World Oceans Day is celebrated on the 8th June of each year. We celebrate World Oceans Day to remind everyone of the major role the oceans have in everyday life. They are the lungs of our planet, providing most of the oxygen we breathe. It is a day to celebrate together the beauty, the wealth and the promise of the ocean.
Our ocean is our future
When we think of public health risks, we may not think of the ocean. Increasingly, however, the health of the ocean is intimately tied to our health. Some may be surprised to read that organisms discovered at extreme depths are used to speed up the detection of COVID-19, and probably even more to learn that, it is the environment that could give a solution to humankind.
This is one of the multiple reasons why we should celebrate World Oceans Day: to remind everyone of the major role the oceans have in everyday life. They are the lungs of our planet, providing most of the oxygen we breathe. The purpose of the Day is to inform the public of the impact of human actions on the ocean, develop a worldwide movement of citizens for the ocean, and mobilize and unite the world’s population on a project for the sustainable management of the world’s oceans. They are a major source of food and medicine and a critical part of the biosphere. In the end, it is a day to celebrate together the beauty, the wealth and the promise of the ocean.
UN Decade of Ocean Science for Sustainable Development
On 5 December 2017, the United Nations declared that a Decade of Ocean Science for Sustainable Development would be held from 2021 to 2030. This Decade will provide a common framework to ensure that ocean science can fully support countries to achieve the 2030 Agenda for Sustainable Development.
The Decade will provide a ‘once in a lifetime’ opportunity to create a new foundation, across the science-policy interface, to strengthen the management of our oceans and coasts for the benefit of humanity.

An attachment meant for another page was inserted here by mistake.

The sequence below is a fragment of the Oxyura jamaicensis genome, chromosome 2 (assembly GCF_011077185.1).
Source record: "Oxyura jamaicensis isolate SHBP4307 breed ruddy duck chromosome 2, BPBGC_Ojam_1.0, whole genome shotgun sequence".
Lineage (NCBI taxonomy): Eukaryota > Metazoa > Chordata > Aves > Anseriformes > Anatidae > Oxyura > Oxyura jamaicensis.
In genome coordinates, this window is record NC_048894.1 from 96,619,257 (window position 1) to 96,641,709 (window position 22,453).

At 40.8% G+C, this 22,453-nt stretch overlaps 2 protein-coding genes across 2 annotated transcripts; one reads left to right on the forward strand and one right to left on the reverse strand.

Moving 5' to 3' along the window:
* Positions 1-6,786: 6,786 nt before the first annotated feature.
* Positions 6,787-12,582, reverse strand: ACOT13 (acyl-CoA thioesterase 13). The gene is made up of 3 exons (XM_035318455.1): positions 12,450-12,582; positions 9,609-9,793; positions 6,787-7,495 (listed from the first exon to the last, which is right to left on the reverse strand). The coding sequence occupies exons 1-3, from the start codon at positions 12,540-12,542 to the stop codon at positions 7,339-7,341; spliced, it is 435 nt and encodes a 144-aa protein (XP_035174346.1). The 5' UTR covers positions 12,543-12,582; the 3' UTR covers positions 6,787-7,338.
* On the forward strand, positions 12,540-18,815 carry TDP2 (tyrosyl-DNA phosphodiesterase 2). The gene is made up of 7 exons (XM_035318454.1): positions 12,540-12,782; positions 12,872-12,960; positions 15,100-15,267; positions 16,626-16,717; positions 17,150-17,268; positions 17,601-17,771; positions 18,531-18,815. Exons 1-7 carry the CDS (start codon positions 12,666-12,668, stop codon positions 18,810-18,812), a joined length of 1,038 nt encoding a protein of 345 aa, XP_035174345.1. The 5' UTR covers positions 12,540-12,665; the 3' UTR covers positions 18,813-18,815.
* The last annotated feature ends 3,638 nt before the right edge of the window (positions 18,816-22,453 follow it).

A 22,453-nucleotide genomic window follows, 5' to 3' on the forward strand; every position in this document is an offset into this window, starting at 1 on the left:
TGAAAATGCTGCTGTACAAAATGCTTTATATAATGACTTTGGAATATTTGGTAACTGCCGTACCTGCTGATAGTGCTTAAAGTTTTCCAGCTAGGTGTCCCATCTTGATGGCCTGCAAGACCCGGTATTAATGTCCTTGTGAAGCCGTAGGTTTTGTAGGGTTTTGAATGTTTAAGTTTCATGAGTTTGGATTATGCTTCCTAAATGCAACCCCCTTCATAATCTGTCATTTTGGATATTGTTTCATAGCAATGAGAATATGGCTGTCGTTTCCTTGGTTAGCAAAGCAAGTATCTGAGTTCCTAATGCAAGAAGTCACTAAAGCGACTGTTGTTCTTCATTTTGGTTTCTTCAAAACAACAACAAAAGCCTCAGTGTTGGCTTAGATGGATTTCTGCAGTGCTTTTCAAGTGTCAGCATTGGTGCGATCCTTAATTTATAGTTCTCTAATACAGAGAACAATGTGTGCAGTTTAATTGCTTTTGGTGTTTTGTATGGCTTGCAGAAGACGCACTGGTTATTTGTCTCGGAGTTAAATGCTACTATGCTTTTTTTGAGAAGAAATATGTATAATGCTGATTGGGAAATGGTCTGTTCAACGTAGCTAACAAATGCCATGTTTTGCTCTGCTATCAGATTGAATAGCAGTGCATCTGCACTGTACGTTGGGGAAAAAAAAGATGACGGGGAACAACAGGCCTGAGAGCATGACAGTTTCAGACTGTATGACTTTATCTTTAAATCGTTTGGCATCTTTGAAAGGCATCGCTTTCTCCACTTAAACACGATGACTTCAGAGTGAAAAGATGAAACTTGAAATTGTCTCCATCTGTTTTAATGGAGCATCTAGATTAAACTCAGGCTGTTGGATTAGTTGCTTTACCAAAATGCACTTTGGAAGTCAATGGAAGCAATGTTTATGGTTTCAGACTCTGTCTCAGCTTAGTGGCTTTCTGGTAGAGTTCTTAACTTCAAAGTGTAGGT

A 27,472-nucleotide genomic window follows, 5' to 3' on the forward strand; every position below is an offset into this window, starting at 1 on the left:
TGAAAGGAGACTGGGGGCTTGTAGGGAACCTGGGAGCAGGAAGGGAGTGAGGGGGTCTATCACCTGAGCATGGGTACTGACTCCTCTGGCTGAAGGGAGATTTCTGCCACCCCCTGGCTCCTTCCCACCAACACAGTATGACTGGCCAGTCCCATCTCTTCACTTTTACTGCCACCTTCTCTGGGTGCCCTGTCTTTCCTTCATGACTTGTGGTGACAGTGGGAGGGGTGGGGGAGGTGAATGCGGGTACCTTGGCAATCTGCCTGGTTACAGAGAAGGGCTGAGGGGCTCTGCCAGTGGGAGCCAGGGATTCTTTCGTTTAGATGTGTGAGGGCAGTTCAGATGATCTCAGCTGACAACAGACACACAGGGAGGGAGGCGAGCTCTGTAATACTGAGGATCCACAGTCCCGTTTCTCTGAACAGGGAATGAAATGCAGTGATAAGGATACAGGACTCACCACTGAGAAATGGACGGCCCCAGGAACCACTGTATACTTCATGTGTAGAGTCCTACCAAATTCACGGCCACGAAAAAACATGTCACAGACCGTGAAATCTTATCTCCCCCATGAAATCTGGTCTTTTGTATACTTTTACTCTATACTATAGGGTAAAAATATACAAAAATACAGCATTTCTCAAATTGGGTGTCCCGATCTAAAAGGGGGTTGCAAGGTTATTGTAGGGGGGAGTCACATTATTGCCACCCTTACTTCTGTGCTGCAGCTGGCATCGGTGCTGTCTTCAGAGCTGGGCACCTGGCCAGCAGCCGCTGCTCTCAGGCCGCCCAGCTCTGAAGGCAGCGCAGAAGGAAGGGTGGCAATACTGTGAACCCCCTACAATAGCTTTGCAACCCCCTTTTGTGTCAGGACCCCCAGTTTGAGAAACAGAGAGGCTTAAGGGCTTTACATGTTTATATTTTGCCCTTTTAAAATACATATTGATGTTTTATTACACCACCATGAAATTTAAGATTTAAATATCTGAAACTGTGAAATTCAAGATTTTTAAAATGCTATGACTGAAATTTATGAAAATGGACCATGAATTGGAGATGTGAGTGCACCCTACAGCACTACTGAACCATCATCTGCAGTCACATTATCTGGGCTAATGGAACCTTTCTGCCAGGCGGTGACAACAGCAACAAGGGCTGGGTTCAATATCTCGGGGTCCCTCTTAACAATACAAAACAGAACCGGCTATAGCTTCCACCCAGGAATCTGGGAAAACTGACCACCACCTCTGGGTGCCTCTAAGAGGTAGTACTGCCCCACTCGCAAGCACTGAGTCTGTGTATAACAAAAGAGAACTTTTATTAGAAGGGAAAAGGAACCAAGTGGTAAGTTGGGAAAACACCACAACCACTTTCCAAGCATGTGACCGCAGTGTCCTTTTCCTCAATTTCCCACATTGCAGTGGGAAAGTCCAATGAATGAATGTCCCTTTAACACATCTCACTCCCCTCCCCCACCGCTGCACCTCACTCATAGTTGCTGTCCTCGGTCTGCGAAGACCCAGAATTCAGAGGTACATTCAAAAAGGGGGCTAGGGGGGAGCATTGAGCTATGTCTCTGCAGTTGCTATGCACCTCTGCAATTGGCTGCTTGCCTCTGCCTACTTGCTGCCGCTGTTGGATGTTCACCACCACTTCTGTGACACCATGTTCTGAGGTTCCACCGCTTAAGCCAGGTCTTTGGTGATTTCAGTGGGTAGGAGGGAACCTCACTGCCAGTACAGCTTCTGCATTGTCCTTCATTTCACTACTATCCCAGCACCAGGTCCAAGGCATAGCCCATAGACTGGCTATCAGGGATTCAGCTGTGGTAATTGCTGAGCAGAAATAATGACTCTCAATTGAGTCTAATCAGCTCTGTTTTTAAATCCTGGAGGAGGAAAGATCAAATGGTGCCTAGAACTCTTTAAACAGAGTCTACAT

The Decade will strengthen the international cooperation needed to develop the scientific research and innovative technologies that can connect ocean science with the needs of society. It will also contribute to the UN processes protecting the ocean and its resources, such as the Aichi Biodiversity targets, the SAMOA Pathway, the United Nations Convention for the Law of the Sea and the Sendai Framework for Disaster Risk Reduction.
The Decade will require the engagement of many different stakeholders to create new ideas, solutions, partnerships and applications, these include: scientists, governments, academics, policy makers, business, industry and civil society.
The Intergovernmental Oceanographic Commission (IOC) of UNESCO has now been tasked by the UN General Assembly to work with all interested stakeholders to design a Decade of ocean science that will help us to deliver the ocean we need for the future we want.
The Decade will support the entire 2030 Agenda for Sustainable Development. The Decade proposal was first registered as a voluntary commitment to the 2017 UN Ocean Conference by the Intergovernmental Oceanographic Commission.
What is the Intergovernmental Oceanographic Commission of UNESCO (IOC)?
The Intergovernmental Oceanographic Commission of UNESCO is the United Nations body responsible for supporting global ocean science and services. This organisation enables its 149 Member States to work together to protect the health of our shared ocean by coordinating programmes in ocean observations, hazard mitigation, tsunami warnings and marine spatial planning.
The Intergovernmental Oceanographic Commission also provides a focus for other UN organizations and agencies with regard to ocean science, observations and data exchange. A primary focus of the Intergovernmental Oceanographic Commission is to enable its Member States to build the scientific and institutional capacity needed to achieve the United Nations Sustainable Development Goal 14 to conserve and sustainably manage ocean and marine resources by 2030.
“More than ever protecting the Ocean requires us to think globally and collectively. We must join our forces, share our knowledge and embrace the cause of the Ocean to shape a future where humankind and seas benefit from each other. It’s our responsibility to give new generations a chance to live in a sustainable world.” HSH Prince Albert II of Monaco
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